How To Achieve Cohesive Interior Design
The German language always seems to have the right word when English doesn’t. One example is gestalt: the whole of a sum of parts. In art and design, you can have disparate elements that are each appealing in and of themselves, but together, the gestalt is all wrong. It can happen in the home as well. Furniture, flooring, and wall color can be individually lovely but poor matches for one another. Likewise, a living room and dining room can both be well-designed but without a good flow between them. If you want a better sense of gestalt at home, take these tips for how to achieve cohesive interior design throughout your house.
Think More Deeply About Color
There’s an easy cop-out to cohesive color that we don’t recommend—namely, painting the whole interior of your house in white. That certainly ties everything together, but in the same sense that fishing line could tie a birthday gift together when you really want a ribbon and bow. What you want is a color palette with enough variation to please the eye but not so much as to clash. The key is to think about saturation, the depth of a color. If you favor a very faded pastel palette, you have room to work with complementary colors; what you shouldn’t do is vary in saturation. For instance, if you paint your family room in a pale yellow—one that’s much closer to white than to a true yellow—you can work with a similarly saturated beige, tan, or warm grey paint in other rooms rather than a contrasting shade of yellow.F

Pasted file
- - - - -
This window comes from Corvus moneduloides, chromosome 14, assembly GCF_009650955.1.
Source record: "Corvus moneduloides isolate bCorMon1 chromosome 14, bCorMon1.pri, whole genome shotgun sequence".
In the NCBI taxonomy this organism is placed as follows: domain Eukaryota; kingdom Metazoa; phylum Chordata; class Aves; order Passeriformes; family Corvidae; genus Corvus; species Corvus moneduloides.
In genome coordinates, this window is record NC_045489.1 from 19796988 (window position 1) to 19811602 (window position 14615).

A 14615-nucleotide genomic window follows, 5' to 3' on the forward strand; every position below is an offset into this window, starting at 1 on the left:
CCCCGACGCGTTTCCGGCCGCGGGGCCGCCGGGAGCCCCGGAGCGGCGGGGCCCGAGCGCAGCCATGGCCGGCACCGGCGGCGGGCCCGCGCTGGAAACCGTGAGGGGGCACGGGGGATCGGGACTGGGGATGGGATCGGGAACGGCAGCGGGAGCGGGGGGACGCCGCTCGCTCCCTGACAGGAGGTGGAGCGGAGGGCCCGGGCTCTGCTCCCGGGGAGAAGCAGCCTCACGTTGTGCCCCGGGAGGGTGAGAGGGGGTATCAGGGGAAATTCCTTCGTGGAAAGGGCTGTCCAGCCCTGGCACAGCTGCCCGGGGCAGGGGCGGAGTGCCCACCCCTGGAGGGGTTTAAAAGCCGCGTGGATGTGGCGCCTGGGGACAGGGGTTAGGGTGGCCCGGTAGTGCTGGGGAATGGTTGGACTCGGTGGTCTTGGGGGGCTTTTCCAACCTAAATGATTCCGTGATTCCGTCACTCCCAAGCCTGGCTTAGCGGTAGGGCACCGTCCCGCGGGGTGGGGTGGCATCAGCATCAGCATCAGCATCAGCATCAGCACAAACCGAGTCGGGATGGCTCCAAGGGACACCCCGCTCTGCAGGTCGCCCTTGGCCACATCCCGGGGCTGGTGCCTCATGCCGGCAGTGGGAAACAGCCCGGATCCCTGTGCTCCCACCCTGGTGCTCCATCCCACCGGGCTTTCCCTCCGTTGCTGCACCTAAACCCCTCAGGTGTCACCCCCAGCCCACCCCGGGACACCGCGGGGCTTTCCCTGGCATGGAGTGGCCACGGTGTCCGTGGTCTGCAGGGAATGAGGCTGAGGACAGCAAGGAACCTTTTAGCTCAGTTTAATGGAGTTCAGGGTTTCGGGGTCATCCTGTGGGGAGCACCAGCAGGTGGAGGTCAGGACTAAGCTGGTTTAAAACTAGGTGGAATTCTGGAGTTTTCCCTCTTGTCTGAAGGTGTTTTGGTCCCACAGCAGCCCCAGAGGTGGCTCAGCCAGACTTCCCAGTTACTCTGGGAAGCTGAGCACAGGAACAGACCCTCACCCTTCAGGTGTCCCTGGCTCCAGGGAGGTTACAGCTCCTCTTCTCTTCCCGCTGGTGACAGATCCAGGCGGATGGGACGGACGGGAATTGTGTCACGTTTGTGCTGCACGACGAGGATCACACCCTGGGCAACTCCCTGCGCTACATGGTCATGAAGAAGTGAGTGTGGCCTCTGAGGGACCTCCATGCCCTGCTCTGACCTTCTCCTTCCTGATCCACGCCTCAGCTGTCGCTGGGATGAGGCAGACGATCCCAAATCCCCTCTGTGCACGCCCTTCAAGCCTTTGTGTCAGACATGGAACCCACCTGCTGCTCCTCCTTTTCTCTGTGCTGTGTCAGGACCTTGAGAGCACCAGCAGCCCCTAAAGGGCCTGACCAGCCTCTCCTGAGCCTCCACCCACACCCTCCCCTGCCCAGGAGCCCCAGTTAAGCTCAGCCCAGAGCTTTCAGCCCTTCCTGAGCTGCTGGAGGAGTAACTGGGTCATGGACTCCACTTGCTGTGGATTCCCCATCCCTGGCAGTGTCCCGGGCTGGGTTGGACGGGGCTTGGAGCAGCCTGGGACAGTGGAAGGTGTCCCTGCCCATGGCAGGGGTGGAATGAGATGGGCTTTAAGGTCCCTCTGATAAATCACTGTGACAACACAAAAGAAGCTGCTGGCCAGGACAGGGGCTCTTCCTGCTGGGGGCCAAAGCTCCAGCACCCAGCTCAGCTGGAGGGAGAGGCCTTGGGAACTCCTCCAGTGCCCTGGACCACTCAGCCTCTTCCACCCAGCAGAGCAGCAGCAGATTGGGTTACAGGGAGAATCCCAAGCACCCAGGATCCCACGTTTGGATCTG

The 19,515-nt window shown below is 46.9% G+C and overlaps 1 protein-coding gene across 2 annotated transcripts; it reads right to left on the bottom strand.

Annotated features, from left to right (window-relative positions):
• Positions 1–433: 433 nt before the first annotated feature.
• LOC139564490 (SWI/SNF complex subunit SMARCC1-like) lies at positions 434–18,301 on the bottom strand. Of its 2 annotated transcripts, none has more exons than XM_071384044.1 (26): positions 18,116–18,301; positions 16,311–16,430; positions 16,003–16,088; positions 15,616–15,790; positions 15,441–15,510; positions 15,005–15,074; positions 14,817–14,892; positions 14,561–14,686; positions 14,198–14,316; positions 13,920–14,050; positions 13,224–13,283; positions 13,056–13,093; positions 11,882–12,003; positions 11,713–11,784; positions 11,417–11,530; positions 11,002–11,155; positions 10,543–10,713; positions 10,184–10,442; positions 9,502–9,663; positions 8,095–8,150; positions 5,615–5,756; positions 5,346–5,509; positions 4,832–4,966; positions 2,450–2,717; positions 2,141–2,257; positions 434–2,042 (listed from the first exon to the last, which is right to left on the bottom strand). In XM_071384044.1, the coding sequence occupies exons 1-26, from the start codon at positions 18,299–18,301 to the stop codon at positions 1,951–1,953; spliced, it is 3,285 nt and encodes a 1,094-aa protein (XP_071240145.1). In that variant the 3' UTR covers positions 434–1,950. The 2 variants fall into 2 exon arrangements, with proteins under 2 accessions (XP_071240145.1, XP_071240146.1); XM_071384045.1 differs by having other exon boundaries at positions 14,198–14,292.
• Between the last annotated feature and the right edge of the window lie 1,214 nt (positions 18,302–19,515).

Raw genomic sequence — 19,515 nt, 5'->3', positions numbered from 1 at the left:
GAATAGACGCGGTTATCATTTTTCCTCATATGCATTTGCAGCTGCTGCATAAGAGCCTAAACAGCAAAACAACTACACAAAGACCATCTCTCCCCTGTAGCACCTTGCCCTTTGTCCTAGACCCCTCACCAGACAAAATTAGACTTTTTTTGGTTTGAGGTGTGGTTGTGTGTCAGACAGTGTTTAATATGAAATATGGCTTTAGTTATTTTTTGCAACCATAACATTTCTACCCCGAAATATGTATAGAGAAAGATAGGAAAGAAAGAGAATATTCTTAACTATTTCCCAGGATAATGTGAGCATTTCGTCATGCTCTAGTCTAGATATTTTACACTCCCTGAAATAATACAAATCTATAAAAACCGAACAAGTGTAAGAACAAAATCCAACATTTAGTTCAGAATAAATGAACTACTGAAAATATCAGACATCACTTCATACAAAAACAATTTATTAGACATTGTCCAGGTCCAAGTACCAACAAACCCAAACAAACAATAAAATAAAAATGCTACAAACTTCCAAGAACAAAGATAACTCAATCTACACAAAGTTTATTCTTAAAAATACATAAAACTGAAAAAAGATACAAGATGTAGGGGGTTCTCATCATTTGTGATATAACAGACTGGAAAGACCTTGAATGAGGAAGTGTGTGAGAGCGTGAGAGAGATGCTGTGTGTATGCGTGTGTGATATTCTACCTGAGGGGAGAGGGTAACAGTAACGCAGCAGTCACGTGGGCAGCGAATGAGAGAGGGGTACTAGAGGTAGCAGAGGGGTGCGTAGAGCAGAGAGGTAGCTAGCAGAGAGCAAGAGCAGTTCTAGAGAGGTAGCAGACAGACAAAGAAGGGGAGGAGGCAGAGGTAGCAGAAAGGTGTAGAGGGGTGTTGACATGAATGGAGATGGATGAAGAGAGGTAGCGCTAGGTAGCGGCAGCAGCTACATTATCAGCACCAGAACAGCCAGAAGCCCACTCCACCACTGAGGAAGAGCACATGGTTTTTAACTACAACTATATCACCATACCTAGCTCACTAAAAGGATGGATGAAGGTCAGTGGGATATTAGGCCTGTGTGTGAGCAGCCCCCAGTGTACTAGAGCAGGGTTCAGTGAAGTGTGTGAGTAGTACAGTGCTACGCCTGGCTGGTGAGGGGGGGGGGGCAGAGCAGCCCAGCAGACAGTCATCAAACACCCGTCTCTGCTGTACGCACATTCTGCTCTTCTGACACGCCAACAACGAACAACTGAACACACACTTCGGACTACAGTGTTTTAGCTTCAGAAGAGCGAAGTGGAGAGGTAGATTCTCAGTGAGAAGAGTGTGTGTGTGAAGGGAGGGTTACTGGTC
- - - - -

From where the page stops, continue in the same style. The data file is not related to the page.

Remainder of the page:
Match Furniture Fabrics
Deep discounts and hand-me-downs can make for comfortable and affordable seating in a room, but the visual effect may be that of a yard sale that moved indoors. Coordinating your furniture with the room goes a long way in creating cohesion. Try to achieve a similar style among pieces, refraining from mixing a classically upholstered chair with a modern pleather recliner. If you opt for a tastefully muted greyish blue in your living room, you’ll want similar restraint in the upholstery.
Fixtures and Accents: Stay Complementary
Staying true to the principle of complementary color is a key part of how to achieve cohesive interior design across the principal rooms of your house. If you fear a level of monochromaticity in your home, metal accents and fixtures are a perfect spot to add contrast. If your walls and furniture tend to be in warmer tones like beige and taupe, cool-colored silver accents will stand out and break up the warmth with just enough variation to be effective. Conversely, a cooler design calls for brass and copper. Remember, to be cohesive, apply this principle across the house.